It’s one thing to think you know what your audience wants to read. It’s another to actually take the time to figure out what they want and strategically craft content around these cravings. Are you doing the former or the latter?
Who are you pleasing?
If you spend enough time in entrepreneurial circles, you’ll come to the realization that there are two basic types of entrepreneurs (and businesses). The first group of people lives to serve their own needs. These individuals launch businesses that gratify themselves or satisfy a particular desire. The business makes them feel better and/or allows them to justify the way they feel about a particular issue, need, or want.
While there’s nothing wrong with the first group, entrepreneurs who fall into this category are rarely successful in the long-term. They may experience short-term gains, but their potential is severely limited.
Then you have the second group. The entrepreneurs in this group live to serve the needs of others – specifically, the needs of the marketplace. These entrepreneurs are self-aware and understand that the only way to satisfy the masses is by paying attention to their desires.
Entrepreneur Sam Ovens was once a member of the first group, but his approach led to two failed businesses and a lot of personal anxiety and career frustration. So, when he was at his lowest, he decided to make a change and move into the second group. Since doing so, Ovens has launched a successful software platform and consulting business and become a millionaire multiple times over.
“The big lesson is that you have to sell something that the market actually wants,” Ovens recalls when asked about how he changed his approach. “It was painful. But I am glad that it did happen because it really laid the foundation for my success today.”
It doesn’t matter if you’re selling widgets, offering consulting services, or writing blog posts, the same principle always holds true. If you want to be successful, you have to give the market – your readers – what they want.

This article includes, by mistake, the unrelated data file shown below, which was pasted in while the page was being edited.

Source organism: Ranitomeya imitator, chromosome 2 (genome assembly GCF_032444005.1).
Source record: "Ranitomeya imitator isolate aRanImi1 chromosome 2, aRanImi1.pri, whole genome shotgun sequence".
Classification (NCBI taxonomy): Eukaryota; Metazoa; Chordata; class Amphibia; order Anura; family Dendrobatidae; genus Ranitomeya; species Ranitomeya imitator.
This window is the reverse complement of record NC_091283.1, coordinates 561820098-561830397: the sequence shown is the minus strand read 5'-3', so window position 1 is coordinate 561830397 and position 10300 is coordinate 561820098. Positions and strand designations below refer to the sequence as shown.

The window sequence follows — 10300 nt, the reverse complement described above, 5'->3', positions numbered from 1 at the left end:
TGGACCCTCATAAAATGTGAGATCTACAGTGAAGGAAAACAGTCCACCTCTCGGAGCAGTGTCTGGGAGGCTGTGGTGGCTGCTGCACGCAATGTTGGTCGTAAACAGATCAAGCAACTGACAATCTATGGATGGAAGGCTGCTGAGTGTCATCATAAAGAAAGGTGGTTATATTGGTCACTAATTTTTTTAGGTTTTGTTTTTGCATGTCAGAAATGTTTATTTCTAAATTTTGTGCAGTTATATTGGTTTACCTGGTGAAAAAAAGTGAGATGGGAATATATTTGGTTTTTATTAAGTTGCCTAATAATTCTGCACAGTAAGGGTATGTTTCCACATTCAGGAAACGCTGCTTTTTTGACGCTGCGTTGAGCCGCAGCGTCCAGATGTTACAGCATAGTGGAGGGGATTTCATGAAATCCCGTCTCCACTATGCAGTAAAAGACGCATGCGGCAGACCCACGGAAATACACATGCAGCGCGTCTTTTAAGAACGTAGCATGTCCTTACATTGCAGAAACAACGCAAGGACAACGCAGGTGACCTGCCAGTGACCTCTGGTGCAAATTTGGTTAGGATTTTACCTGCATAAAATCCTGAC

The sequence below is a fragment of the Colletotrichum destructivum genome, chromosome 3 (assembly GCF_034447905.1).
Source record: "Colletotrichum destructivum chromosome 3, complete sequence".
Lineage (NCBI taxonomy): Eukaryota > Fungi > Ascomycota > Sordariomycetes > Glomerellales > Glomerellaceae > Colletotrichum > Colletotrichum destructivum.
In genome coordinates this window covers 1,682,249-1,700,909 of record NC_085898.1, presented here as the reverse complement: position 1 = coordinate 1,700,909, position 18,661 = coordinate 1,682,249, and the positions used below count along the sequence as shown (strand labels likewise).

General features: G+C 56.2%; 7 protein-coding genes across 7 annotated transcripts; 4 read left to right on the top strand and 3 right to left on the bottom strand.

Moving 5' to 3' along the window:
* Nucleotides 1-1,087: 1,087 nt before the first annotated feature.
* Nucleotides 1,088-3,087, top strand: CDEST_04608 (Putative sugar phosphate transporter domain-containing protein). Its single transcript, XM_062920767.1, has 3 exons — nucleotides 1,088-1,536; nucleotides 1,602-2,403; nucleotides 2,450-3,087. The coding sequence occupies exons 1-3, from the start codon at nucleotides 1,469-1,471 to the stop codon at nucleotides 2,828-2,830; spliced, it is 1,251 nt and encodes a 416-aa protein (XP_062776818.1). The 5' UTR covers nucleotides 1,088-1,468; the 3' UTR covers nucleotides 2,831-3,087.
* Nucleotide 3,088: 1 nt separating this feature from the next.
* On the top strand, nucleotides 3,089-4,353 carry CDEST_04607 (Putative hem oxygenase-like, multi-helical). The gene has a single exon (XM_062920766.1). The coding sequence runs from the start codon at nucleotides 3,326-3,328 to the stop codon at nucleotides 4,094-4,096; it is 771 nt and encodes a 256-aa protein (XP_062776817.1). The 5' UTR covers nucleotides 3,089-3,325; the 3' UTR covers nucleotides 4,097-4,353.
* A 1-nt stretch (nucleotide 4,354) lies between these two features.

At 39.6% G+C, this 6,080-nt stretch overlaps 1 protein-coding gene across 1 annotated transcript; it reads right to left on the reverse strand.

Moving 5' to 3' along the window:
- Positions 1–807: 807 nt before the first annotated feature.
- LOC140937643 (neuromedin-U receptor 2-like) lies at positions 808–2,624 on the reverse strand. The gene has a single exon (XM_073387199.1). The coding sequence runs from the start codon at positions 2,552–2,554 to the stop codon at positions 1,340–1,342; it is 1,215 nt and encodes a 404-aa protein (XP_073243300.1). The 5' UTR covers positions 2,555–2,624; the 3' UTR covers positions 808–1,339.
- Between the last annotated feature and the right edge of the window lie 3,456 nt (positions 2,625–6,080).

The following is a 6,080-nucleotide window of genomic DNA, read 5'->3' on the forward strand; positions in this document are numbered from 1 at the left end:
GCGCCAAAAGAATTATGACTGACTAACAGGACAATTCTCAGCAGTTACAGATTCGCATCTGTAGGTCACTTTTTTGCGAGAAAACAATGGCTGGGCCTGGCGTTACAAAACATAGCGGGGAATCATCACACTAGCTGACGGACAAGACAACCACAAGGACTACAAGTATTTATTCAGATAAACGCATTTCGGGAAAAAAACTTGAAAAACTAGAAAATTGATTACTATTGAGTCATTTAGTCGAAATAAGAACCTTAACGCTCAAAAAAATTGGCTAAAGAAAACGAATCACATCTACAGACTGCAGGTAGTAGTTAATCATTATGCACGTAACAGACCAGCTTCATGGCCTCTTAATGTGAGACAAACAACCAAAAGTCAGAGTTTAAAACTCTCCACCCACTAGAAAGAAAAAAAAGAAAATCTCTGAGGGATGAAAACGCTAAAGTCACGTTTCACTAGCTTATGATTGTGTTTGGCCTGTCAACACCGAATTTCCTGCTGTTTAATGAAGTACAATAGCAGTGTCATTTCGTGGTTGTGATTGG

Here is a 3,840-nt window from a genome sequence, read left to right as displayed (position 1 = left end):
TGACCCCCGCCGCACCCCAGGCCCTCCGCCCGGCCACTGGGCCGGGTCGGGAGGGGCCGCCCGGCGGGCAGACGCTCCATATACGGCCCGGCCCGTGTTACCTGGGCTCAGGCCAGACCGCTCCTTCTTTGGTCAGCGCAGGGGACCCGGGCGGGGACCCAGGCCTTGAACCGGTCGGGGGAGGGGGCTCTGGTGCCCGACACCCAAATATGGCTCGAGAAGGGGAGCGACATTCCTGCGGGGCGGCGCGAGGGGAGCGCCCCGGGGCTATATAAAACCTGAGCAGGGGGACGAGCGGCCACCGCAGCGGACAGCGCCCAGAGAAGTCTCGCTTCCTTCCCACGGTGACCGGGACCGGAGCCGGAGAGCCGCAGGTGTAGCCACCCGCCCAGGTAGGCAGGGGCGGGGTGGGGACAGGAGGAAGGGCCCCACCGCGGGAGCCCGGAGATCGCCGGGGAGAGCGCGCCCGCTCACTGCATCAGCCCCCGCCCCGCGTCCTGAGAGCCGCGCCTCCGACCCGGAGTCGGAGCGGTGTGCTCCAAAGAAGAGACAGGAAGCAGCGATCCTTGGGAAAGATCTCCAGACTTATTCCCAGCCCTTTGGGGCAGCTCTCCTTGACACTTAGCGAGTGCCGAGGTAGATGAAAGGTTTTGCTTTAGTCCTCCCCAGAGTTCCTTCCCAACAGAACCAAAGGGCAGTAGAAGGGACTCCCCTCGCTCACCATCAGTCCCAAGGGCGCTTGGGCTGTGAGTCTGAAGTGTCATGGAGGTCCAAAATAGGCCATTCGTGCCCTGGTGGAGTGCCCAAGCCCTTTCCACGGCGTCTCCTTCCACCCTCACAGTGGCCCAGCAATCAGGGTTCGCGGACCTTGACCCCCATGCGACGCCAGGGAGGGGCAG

What do your readers want?
When you sit down and brainstorm a content strategy for the next month, quarter, or year, what’s driving your focus and energy? Are you coming up with ideas that are easy and comfortable, or are you actually developing content that your audience wants to read?
When most content marketers consider this latter question, it becomes readily apparent that they aren’t taking their audience’s preferences and desires into account when strategizing, writing, and publishing. The result might be quality writing, but it doesn’t resonate with readers at their core – which means it fails to have the conversion impact that you want it to have.
The reason most marketers don’t produce the right content for their audiences has nothing to do with pride or selfishness. In most cases, it has to do with a lack of awareness. They don’t know what it is their readers actually want. Sound familiar?
Every audience is unique, but there are typically a few predictable trends and techniques for discovering what it is that your readers are looking to get out of your content.